Dominican Restaurant 5

1897 Deer Park Ave. Deer Park, NY 631-940-9783

Dominican Restaurant 5 is located at 1897 Deer

(Credit: Doug Young)

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Critic rating: 1.5

User rating:
(3) Click to rate
Type: Caribbean, Latin American Price range:

$$ (Moderate)


Offering traditional Dominican fare, Dominican Restaurant 5 serves up standouts such as roasted pork and chicken stew. This is a no-frills place, a modest space with a steam table and a line of booths. Outdoor seating is available too.


Daily 10 a.m. to 10 p.m.





Credit cards:



Wheelchair accessible

Notable dishes:

roasted pork, barbecue-style chicken, fried plantains, tres leches cake

Dominican Restaurant 5 offers monfongo de cerdo, a

Dominican Restaurant 5 offers monfongo de cerdo, a specialty made with mashed green plantains, a rich garlic sauce and a profusion of succulent shrimp. (Aug. 28, 2012) (Credit: Doug Young)


If good, hearty Dominican cooking is what you're after, Dominican Restaurant 5 in Deer Park just may have the pernil for you.

But don't expect any frills. The modest space holds a steam table and a line of booths. While the place does offer wait service, it can be sporadic and slow. The priority here seems to be the huge takeout business, with orders being filled nonstop.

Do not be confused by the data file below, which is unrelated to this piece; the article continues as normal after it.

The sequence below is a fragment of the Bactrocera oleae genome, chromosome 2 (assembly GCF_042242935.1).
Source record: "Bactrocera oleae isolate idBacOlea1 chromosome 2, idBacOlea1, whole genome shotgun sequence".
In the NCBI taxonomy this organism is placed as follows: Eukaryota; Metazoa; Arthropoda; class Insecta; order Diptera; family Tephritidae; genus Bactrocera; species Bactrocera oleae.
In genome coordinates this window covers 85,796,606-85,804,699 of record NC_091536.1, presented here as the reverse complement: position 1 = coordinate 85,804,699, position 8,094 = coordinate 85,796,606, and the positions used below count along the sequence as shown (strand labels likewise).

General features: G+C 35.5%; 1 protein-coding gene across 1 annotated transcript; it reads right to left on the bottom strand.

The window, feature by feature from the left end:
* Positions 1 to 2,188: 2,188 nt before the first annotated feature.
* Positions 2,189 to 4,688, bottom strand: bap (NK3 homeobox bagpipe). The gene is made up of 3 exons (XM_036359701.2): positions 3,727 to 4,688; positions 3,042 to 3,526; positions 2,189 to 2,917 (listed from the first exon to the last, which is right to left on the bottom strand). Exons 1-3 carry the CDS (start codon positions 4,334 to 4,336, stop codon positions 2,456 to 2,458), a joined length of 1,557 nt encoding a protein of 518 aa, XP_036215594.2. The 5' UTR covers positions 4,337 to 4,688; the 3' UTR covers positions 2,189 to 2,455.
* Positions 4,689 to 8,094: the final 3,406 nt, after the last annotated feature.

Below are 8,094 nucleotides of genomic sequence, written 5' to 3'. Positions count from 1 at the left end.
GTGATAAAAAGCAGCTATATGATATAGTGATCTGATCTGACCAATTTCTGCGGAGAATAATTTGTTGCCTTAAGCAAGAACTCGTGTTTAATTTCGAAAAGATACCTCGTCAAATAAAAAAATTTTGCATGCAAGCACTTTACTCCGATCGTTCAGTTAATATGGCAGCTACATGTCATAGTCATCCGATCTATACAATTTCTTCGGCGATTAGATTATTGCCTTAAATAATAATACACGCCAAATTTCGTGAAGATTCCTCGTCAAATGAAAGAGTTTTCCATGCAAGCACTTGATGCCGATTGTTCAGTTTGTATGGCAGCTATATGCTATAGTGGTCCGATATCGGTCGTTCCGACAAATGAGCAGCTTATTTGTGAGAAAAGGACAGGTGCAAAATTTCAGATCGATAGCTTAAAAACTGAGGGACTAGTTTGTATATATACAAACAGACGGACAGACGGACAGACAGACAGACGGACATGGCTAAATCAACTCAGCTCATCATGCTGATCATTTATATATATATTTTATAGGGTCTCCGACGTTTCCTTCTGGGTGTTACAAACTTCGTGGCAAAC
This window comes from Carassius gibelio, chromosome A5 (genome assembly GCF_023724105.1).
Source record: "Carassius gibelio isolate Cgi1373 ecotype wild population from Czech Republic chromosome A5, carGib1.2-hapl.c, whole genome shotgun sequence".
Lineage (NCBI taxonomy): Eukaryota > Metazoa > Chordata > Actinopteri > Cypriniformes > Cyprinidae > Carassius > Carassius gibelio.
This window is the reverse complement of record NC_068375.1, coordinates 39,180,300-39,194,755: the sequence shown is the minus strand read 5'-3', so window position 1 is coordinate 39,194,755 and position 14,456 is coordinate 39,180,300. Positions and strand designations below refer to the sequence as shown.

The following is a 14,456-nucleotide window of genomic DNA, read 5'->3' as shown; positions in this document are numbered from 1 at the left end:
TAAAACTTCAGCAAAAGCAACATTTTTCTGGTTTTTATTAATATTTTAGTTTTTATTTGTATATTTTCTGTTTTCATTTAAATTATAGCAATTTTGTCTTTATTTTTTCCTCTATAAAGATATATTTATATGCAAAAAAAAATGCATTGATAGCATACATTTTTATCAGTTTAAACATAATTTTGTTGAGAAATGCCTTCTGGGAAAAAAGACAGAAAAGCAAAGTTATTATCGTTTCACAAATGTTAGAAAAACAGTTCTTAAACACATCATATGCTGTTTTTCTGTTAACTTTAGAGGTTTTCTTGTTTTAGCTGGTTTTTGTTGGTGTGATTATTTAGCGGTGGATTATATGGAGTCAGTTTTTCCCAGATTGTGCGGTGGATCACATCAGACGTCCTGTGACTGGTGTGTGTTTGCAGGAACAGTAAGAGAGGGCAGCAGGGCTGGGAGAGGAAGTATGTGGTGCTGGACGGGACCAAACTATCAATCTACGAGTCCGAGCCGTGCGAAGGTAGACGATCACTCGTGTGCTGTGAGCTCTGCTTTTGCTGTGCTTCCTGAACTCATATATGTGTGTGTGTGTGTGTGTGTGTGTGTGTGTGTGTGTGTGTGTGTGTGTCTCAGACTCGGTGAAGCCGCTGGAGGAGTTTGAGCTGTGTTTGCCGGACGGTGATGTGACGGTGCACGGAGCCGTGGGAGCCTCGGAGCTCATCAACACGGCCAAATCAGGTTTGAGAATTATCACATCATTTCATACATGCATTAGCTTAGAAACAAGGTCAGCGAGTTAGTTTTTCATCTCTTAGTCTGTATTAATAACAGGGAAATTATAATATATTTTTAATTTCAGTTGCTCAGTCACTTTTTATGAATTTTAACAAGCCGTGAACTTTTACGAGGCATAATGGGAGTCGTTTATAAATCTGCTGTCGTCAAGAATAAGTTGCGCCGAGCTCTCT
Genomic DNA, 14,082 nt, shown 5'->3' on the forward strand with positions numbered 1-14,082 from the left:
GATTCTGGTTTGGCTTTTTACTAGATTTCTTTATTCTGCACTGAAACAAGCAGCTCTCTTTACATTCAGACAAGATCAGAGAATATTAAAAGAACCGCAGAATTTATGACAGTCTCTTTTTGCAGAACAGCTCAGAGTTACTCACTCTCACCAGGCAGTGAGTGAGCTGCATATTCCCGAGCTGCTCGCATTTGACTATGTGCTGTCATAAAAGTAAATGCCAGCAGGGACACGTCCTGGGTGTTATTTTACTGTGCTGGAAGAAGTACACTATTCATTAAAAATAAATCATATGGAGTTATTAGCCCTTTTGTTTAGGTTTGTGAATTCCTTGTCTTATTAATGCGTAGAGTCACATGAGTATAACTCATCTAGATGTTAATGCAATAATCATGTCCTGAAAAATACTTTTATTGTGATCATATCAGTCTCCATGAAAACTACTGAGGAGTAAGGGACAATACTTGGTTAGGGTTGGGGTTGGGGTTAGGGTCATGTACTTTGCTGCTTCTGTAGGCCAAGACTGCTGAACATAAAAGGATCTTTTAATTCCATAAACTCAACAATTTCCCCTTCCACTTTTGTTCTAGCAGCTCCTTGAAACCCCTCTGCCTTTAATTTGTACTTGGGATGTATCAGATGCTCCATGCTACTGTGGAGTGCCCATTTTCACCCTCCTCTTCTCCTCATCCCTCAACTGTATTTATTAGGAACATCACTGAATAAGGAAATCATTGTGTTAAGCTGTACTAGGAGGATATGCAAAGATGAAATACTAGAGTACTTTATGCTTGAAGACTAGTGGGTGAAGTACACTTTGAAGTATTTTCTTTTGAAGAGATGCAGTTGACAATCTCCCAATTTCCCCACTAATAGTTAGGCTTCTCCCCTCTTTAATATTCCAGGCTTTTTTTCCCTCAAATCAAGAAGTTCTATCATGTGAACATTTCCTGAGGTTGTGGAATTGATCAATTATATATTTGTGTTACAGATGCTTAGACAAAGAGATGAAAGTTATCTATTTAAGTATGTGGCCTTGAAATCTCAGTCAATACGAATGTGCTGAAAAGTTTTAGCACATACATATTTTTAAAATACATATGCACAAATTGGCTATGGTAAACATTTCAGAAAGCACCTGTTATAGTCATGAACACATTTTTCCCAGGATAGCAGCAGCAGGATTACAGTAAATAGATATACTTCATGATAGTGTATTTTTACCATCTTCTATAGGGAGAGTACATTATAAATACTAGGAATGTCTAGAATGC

One night, a bowl of chicken soup has great depth of flavor; it's rife with hunks of poultry on the bone as well as vegetables. Yet, an avocado salad turns out to be nothing more than a sliced avocado -- a very good avocado, but a naked one.

I'm a happy eater as I dig into a plate of moist, savory pernil, roasted pork, that falls away in shreds and hunks, a cap of oven-glazed skin placed jauntily atop. Accompanying yellow rice and beans are very good, fried sweet plantains exceptional, lightly caramelized to a crackle. A friend's barbecue-style chicken is actually baked poultry pieces burnished crimson, oozing highly seasoned juices. The dish is a winner. So, too, is shrimp in a revved-up garlic-laced red sauce.

Mofongo, a specialty made with mashed green plantains and garlic, may have originated in Puerto Rico, but it's long been a staple of Dominican cuisine. Here, it's a bit firm and chewy, molded into a tall cylinder; I get mine with a profusion of succulent shrimp in a rich and garlicky sauce. A big hit is my dining companion's chicken stew, bone-in pieces of poultry in a tomatoey sauce.

One letdown is a Cuban sandwich, ordered to go. Although the grill-pressed sandwich is piled with roasted pork, ham, cheese and pickles, there's no spicy mayonnaise, no mustard -- nothing but the juice of the pickles to add moisture. Had I gotten the sandwich in the restaurant, the situation might have been an easy fix.

As a finale, flan is light and custardy, but it's surpassed by the tres leches (three milks) cake as rich and moist as any I've eaten in the Dominican Republic, a country whose cuisine reflects the warmth of its people.


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